o. 'lma<s contention is not correct. %he death of the
offended party does not extinguish the criminal liability
of the offender* because the offense is committed against
the $tate ,People vs. !isola, %7 P;il. %3*, %33). ,ence*
it follows that the ci&il liability of 'lma based on the
offense committed by her is not extinguished. %he estate
of -orna can continue the case.
On the other hand* if it were 'lma who died pending
appeal of her con&iction* her criminal liability shall be
extinguished and therewith the ci&il liability under the
!e&ised Penal Code 1'rt. )?* par. 9* !PC3. ,owe&er*
the claim for ci&il indemnity may be instituted under the
Ci&il Code 1'rt. 99@B3 if predicated on a source of
obligation other than delict* such as law* contracts*
4uasi;contracts and 4uasi;delicts (People vs. 7a(otas )3$
SCRA )39, ".R. #+)**7, Septem1er ). #994)
$ardon vs. Amnest/ (200,)
#numerate the differences between pardon and
amnesty. 12.@83
SUGGESTED ANSWER:
a3 P'!DO includes any crime and is exercised
indi&idually by the President* while 'M#$%/ applies
to classes of persons or communities who may be guilty
of political offenses.
b3 P'!DO is exercised when the person is
already con&icted* while 'M#$%/ may be exercised
e&en before trial or in&estigation.
c3 P'!DO loo0s forward and relie&es the
offender of the penalty of the offense for which he has
been con&icted6 it does not wor0 for the restoration of the
rights to hold public office* or the right of suffrage*
unless such rights are expressly restored by means of
pardon* while 'M#$%/ loo0s bac0ward and abolishes
the offense and its effects* as if the person had committed
no offense.
d3 P'!DO does not alter the fact that the
accused is criminally liable as it produces only the
extinction of the penalty* while 'M#$%/ remo&es the
criminal liability of the offender because it obliterates
e&ery &estige of the crime.
e3 P'!DO being a pri&ate act by the President*
must be pleaded and pro&ed by the person pardoned*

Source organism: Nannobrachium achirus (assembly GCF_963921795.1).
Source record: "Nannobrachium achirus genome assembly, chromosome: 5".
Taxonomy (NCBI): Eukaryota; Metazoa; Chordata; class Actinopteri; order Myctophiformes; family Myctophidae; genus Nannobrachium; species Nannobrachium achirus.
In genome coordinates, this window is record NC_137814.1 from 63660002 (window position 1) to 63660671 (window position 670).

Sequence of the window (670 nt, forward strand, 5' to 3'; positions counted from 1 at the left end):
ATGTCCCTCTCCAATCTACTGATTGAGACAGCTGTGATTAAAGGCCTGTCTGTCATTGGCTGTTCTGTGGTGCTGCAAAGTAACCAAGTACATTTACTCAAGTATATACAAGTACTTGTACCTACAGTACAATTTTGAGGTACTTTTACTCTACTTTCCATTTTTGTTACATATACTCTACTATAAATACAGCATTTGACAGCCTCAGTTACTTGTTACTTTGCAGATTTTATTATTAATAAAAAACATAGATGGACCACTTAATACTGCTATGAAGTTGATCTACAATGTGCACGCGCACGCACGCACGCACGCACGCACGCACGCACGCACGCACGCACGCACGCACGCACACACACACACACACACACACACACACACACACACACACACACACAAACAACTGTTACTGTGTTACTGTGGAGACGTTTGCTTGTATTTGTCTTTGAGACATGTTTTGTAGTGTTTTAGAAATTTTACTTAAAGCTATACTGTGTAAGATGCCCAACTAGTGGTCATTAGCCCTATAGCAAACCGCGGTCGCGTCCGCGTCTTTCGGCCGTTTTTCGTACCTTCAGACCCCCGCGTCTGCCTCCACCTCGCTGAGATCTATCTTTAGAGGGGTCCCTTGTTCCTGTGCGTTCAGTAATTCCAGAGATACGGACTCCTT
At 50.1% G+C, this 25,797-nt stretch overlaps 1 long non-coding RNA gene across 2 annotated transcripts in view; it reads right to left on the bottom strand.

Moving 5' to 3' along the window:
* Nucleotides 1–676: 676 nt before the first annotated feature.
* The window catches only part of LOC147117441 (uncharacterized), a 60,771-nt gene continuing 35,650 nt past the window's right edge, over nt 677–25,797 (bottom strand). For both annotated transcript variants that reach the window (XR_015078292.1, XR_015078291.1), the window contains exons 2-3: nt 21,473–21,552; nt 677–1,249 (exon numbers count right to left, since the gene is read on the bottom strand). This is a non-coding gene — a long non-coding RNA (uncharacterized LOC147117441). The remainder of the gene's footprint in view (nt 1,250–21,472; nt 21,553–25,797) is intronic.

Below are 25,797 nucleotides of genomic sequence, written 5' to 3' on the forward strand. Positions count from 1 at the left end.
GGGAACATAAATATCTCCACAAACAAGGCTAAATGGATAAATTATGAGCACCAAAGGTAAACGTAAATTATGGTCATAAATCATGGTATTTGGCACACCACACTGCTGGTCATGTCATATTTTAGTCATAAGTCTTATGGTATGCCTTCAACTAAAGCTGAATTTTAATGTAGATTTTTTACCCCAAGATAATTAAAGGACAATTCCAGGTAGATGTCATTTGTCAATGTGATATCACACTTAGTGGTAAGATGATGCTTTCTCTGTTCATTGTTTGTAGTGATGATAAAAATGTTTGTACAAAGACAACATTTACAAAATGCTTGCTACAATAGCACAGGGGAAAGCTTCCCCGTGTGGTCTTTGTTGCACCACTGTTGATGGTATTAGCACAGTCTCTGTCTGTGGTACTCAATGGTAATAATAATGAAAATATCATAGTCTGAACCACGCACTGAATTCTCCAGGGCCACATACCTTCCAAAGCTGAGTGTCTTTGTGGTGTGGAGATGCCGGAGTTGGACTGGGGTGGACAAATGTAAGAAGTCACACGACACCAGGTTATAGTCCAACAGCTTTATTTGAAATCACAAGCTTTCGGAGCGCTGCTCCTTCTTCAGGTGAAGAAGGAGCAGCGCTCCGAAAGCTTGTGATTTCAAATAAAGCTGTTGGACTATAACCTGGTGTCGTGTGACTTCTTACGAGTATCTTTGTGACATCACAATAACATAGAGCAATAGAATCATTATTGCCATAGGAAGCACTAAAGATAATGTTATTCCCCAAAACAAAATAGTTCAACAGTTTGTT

while 'M#$%/ which is a Proclamation of the Chief
#xecuti&e with the concurrence of Congress is a public act
of which the courts should ta0e >udicial notice.
39 of 86
$ardon; #**ect; Civil !nterdiction (2004)
%!/ was sentenced to death by final >udgment. But
subse4uently he was granted pardon by the President.
%he pardon was silent on the perpetual dis4ualification
of %!/ to hold any public office. 'fter his pardon* %!/
ran for office as Mayor of 'PP* his hometown. ,is
opponent sought to dis4ualify him. %!/ contended he is
not dis4ualified because he was already pardoned by the
President unconditionally. "s %!/<$ contention correct7
!eason briefly. 1@83
SUGGESTED ANSWER:
o* %!/<s contention is not correct. 'rticle (C of the
!e&ised Penal Code expressly pro&ides that when the
death penalty is not executed by reason of commutation
or pardon* the accessory penalties of perpetual absolute
dis4ualification and ci&il interdiction during thirty 1:C3
years from the date of the sentence shall remain as
effects thereof* unless such accessory penalties ha&e
been expressly remitted in the pardon. %his is because
pardon only excuses the con&ict from ser&ing the
sentence but does not relie&e him of the effects of the
con&iction unless expressly remitted in the pardon.
$ardon; #**ect; 3einstatement (14)
-inda was con&icted by the $andiganbayan of estafa*
through falsification of public document. $he was
sentenced accordingly and ordered to pay* among others*
P@*CCC.CC representing the balance of the amount
defrauded.
%he case reached the $upreme Court which affirmed the
>udgment of con&iction. During the pendency of -inda<s
motion for reconsideration in the said Court* the
President extended to her an absolute pardon which she
accepted.
By reason of such pardon* she wrote the Department of
Einance re4uesting that she be restored to her former post
as assistant treasurer* which is still &acant. %he
Department ruled that -inda may be reinstated to her
former position without the necessity of a new
appointment and directed the City %reasurer to see to it
that the sum of P@*CCC.CC be satisfied. Claiming that she
should not be made to pay P@*CCC.CC* -inda appealed to
the Office of the President.
%he Office of the President dismissed the appeal and
held that ac4uittal* not absolute pardon. "s the only
ground for reinstatement to one<s former position and
that the absolute pardon does not exempt the culprit
from payment of ci&il liability. "s -inda entitled to
reinstatement7
SUGGESTED ANSWER:
o* -inda is not entitled to reinstatement to her former
position inasmuch as her right thereto had been
relin4uished or forfeited by reason of her con&iction. %he
absolute pardon merely extinguished her criminal
liability* remo&ed her dis4ualification* and restored her
eligibility for appointment to that office. $he has to re;
apply for
Criminal Law Bar Examination Q & A (1994-2006)
such position and under the usual procedure re4uired for
a new appointment. Moreo&er* the pardon does not
extinguish the ci&il liability arising from the crime.
(!onsanto vs.Fa0toran, 'r., #7* SCRA #9#)4 see Art. 3$, RPC)
$rescription o* Crimes; :i1am/ (15)
=oe and Marcy were married in Batanes in 9?@@. 'fter
two years* =oe left Marcy and settled in Mindanao where
he later met and married -inda on 92 =une 9?LC. %he
second marriage was registered in the ci&il registry of
Da&ao City three days after its celebration. On 9C